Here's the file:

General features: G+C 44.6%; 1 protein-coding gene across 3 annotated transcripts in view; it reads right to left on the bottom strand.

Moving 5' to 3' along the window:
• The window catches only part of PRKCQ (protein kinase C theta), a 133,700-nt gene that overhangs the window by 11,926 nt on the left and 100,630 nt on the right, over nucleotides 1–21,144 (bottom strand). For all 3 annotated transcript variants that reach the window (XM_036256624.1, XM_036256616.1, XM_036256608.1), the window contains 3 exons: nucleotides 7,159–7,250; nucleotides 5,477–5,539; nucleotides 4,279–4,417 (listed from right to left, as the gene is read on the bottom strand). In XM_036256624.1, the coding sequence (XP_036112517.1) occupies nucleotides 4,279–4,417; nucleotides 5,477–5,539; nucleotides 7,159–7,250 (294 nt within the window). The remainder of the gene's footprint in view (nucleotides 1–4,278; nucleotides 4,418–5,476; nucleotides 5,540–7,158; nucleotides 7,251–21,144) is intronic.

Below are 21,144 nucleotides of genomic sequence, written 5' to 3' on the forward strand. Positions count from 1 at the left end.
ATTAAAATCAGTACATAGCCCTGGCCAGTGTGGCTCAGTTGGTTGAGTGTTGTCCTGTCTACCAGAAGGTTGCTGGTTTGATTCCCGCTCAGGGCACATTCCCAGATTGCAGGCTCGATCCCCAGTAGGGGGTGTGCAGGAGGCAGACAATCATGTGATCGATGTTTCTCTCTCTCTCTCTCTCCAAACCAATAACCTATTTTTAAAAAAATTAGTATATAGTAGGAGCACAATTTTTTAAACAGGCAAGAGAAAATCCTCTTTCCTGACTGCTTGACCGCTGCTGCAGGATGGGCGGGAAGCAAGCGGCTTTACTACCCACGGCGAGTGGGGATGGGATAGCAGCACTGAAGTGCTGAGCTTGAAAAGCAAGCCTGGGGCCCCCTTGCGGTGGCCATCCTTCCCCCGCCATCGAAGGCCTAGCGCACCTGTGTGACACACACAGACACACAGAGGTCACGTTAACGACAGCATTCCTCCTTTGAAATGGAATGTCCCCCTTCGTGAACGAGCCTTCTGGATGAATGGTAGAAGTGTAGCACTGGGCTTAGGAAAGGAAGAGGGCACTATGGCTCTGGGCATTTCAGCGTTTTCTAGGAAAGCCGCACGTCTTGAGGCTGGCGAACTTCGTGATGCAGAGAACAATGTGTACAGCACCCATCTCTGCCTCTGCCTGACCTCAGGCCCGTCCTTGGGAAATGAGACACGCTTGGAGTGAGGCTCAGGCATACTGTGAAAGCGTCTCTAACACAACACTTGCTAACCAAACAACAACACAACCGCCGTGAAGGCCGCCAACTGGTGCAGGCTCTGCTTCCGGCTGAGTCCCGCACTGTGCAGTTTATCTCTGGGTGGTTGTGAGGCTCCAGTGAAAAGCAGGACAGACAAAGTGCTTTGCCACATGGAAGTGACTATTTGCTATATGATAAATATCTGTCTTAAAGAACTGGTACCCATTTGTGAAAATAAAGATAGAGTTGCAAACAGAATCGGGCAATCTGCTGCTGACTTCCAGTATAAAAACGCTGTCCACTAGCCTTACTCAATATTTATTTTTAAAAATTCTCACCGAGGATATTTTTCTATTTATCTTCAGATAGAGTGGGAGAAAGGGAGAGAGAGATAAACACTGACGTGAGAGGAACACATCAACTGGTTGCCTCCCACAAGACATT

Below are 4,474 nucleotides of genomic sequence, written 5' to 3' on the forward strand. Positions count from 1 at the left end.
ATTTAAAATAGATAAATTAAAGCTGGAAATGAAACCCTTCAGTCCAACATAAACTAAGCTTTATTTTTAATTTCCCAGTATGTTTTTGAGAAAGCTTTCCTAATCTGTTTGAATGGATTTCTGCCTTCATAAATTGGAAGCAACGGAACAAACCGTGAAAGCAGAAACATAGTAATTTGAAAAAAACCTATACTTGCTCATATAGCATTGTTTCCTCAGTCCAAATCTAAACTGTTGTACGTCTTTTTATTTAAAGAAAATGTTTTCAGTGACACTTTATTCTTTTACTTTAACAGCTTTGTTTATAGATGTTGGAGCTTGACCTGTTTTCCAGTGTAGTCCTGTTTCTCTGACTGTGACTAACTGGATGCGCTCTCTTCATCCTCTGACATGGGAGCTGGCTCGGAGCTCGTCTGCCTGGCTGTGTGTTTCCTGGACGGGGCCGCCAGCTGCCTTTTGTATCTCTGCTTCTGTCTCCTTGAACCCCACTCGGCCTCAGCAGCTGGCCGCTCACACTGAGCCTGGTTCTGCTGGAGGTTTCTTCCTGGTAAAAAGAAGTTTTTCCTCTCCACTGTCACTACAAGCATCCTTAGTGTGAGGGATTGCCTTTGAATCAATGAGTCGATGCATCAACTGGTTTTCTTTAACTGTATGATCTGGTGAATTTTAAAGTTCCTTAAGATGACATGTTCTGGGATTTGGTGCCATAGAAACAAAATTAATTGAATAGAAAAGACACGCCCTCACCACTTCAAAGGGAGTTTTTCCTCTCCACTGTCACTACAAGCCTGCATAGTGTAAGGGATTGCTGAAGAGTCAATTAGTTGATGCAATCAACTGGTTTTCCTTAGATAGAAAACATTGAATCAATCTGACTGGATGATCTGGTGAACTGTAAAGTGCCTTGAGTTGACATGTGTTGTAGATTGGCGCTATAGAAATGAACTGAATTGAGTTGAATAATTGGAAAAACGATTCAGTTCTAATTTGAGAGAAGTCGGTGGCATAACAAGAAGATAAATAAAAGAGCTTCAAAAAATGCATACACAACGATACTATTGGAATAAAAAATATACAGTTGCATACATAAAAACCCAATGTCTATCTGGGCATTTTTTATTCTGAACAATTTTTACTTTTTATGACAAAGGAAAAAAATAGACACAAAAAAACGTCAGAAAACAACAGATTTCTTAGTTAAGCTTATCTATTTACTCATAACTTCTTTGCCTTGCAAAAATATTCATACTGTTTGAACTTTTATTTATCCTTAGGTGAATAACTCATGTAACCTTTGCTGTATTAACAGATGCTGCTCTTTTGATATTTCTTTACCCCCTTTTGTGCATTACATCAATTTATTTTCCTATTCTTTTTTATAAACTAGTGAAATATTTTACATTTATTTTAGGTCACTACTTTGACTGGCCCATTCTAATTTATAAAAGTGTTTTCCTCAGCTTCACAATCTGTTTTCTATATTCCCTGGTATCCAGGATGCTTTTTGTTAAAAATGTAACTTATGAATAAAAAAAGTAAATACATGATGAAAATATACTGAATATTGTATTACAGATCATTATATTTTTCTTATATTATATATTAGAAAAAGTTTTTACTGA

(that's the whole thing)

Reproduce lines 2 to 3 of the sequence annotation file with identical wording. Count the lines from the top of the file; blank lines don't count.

Moving 5' to 3' along the window:
• The window catches only part of PRKCQ (protein kinase C theta), a 133,700-nt gene that overhangs the window by 11,926 nt on the left and 100,630 nt on the right, over nucleotides 1–21,144 (bottom strand). For all 3 annotated transcript variants that reach the window (XM_036256624.1, XM_036256616.1, XM_036256608.1), the window contains 3 exons: nucleotides 7,159–7,250; nucleotides 5,477–5,539; nucleotides 4,279–4,417 (listed from right to left, as the gene is read on the bottom strand). In XM_036256624.1, the coding sequence (XP_036112517.1) occupies nucleotides 4,279–4,417; nucleotides 5,477–5,539; nucleotides 7,159–7,250 (294 nt within the window). The remainder of the gene's footprint in view (nucleotides 1–4,278; nucleotides 4,418–5,476; nucleotides 5,540–7,158; nucleotides 7,251–21,144) is intronic.